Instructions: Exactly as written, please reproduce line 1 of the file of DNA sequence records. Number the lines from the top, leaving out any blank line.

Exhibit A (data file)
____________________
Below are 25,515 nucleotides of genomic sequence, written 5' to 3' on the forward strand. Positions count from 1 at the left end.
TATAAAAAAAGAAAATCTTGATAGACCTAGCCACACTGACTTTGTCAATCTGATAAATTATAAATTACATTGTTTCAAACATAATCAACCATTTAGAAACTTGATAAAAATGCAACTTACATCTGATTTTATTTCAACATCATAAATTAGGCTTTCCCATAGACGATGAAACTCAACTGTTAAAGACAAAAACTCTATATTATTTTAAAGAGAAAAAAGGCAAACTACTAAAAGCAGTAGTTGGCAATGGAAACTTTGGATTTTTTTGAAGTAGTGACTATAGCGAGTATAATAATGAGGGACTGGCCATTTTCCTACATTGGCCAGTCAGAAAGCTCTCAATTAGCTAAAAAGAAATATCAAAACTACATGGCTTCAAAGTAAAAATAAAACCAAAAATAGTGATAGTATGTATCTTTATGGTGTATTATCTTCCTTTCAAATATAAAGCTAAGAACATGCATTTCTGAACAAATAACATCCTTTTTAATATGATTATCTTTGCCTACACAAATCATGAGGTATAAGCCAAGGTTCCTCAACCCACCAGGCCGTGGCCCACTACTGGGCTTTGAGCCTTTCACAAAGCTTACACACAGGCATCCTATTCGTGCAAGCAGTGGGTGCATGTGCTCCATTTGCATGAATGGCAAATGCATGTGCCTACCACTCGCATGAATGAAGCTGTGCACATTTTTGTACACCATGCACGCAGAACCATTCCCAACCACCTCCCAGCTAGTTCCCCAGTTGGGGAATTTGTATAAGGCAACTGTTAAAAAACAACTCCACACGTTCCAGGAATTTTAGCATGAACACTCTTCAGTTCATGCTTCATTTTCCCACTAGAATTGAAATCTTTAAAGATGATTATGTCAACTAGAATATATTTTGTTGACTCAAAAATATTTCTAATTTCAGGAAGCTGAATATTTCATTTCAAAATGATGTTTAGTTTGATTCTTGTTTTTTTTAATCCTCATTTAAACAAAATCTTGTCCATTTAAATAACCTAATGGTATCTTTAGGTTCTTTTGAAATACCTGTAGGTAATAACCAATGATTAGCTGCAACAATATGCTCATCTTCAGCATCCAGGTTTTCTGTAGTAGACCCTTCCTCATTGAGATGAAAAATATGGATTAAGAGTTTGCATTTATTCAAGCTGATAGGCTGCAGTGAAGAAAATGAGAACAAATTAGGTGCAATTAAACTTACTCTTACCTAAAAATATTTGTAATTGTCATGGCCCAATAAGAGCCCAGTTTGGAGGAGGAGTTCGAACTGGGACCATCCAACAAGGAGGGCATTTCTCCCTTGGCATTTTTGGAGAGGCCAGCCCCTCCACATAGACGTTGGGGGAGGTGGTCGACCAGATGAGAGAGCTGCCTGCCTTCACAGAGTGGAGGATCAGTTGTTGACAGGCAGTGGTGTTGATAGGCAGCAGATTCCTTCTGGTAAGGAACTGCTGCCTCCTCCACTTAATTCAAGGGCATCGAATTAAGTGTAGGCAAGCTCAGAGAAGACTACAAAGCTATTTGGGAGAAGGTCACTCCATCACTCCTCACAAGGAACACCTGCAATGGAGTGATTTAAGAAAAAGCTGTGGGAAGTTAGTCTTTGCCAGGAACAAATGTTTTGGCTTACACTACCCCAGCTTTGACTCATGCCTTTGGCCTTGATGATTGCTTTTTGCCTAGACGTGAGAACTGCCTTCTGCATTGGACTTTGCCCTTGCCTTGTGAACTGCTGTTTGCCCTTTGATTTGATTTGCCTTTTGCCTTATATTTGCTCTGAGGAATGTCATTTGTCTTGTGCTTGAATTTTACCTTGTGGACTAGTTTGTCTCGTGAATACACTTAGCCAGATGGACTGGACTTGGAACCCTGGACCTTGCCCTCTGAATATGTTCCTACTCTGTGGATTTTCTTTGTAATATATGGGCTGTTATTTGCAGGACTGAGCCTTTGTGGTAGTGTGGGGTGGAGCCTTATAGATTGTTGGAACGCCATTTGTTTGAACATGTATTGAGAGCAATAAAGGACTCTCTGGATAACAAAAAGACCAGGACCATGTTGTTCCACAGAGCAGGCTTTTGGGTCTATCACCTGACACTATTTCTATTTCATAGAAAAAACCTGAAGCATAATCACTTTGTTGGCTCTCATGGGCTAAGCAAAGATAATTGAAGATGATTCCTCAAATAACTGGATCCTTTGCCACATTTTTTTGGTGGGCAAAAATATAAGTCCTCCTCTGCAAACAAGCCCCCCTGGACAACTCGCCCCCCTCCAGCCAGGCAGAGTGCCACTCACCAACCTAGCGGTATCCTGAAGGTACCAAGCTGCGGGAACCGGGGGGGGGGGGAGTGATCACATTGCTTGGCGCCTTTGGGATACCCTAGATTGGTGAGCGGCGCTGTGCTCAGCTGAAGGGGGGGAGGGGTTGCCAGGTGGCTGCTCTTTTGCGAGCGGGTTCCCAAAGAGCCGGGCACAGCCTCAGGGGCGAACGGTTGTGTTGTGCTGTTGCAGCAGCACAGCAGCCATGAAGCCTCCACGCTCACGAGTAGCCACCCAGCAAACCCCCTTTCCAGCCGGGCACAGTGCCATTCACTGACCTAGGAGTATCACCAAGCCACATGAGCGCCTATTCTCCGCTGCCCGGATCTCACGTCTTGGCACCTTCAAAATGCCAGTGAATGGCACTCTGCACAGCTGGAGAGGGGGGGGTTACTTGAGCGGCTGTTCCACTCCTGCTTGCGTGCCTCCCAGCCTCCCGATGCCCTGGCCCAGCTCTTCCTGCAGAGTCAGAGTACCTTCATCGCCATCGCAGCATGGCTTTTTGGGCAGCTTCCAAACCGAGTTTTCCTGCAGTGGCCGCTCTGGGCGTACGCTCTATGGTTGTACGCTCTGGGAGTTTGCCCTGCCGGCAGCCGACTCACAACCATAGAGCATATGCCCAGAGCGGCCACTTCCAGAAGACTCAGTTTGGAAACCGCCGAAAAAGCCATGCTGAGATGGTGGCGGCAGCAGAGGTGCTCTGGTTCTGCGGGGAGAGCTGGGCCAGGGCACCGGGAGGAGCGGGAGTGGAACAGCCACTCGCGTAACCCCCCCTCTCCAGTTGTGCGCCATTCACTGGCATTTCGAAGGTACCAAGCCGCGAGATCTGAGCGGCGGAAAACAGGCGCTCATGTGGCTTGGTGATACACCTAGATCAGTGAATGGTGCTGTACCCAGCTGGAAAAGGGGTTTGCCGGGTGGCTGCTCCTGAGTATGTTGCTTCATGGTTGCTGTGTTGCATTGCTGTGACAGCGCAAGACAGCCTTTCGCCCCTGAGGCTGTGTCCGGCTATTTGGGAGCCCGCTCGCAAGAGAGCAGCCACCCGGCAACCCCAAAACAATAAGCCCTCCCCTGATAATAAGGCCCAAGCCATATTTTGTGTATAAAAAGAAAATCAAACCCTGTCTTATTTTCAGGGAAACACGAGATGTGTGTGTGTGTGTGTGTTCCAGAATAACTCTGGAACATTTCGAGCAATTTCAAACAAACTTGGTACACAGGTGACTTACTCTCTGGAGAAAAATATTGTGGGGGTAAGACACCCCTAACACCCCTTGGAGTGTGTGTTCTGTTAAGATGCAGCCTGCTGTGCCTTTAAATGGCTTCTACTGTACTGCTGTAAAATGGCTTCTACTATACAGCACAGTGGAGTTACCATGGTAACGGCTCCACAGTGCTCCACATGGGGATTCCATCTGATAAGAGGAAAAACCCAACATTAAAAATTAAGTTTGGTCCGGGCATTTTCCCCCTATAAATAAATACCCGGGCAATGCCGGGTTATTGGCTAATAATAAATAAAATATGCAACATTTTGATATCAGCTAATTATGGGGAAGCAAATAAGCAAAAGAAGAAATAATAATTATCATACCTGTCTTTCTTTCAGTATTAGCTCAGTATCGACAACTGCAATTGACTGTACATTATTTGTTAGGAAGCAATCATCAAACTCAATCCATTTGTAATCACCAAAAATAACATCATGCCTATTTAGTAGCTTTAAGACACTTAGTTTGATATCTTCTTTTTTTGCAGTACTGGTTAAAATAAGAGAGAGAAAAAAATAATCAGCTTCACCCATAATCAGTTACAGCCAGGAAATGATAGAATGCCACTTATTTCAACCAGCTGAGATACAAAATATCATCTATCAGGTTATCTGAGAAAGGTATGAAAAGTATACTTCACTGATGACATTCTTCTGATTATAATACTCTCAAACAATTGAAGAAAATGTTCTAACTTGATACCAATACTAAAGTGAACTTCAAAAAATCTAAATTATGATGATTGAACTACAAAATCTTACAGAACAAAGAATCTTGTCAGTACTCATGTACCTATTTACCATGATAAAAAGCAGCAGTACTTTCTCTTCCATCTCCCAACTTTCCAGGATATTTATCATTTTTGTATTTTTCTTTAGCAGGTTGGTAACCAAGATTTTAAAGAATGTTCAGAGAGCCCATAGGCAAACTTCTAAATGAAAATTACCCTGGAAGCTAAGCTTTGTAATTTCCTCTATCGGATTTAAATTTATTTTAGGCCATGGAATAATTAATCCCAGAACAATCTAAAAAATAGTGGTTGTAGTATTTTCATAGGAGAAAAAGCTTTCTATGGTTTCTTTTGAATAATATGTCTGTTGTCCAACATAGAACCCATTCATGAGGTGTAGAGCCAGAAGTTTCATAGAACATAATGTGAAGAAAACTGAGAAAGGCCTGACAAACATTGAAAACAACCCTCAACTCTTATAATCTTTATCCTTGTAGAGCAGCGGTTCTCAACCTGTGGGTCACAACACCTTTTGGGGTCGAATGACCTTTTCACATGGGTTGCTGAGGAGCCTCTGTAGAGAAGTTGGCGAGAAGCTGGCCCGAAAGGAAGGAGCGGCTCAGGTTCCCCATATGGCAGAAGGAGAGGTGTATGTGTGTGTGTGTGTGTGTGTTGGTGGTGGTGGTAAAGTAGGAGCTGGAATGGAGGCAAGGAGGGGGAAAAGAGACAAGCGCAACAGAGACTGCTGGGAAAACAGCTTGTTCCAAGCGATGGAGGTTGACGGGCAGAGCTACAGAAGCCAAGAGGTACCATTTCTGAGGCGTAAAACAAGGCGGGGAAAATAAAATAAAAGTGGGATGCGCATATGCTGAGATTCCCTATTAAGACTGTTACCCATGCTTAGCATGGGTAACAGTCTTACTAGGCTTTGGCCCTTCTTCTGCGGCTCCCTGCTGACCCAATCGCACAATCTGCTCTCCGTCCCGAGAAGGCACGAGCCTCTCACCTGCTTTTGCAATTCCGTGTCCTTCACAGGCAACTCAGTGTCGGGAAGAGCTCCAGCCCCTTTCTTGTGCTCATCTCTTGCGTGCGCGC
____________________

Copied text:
Below are 25,515 nucleotides of genomic sequence, written 5' to 3' on the forward strand. Positions count from 1 at the left end.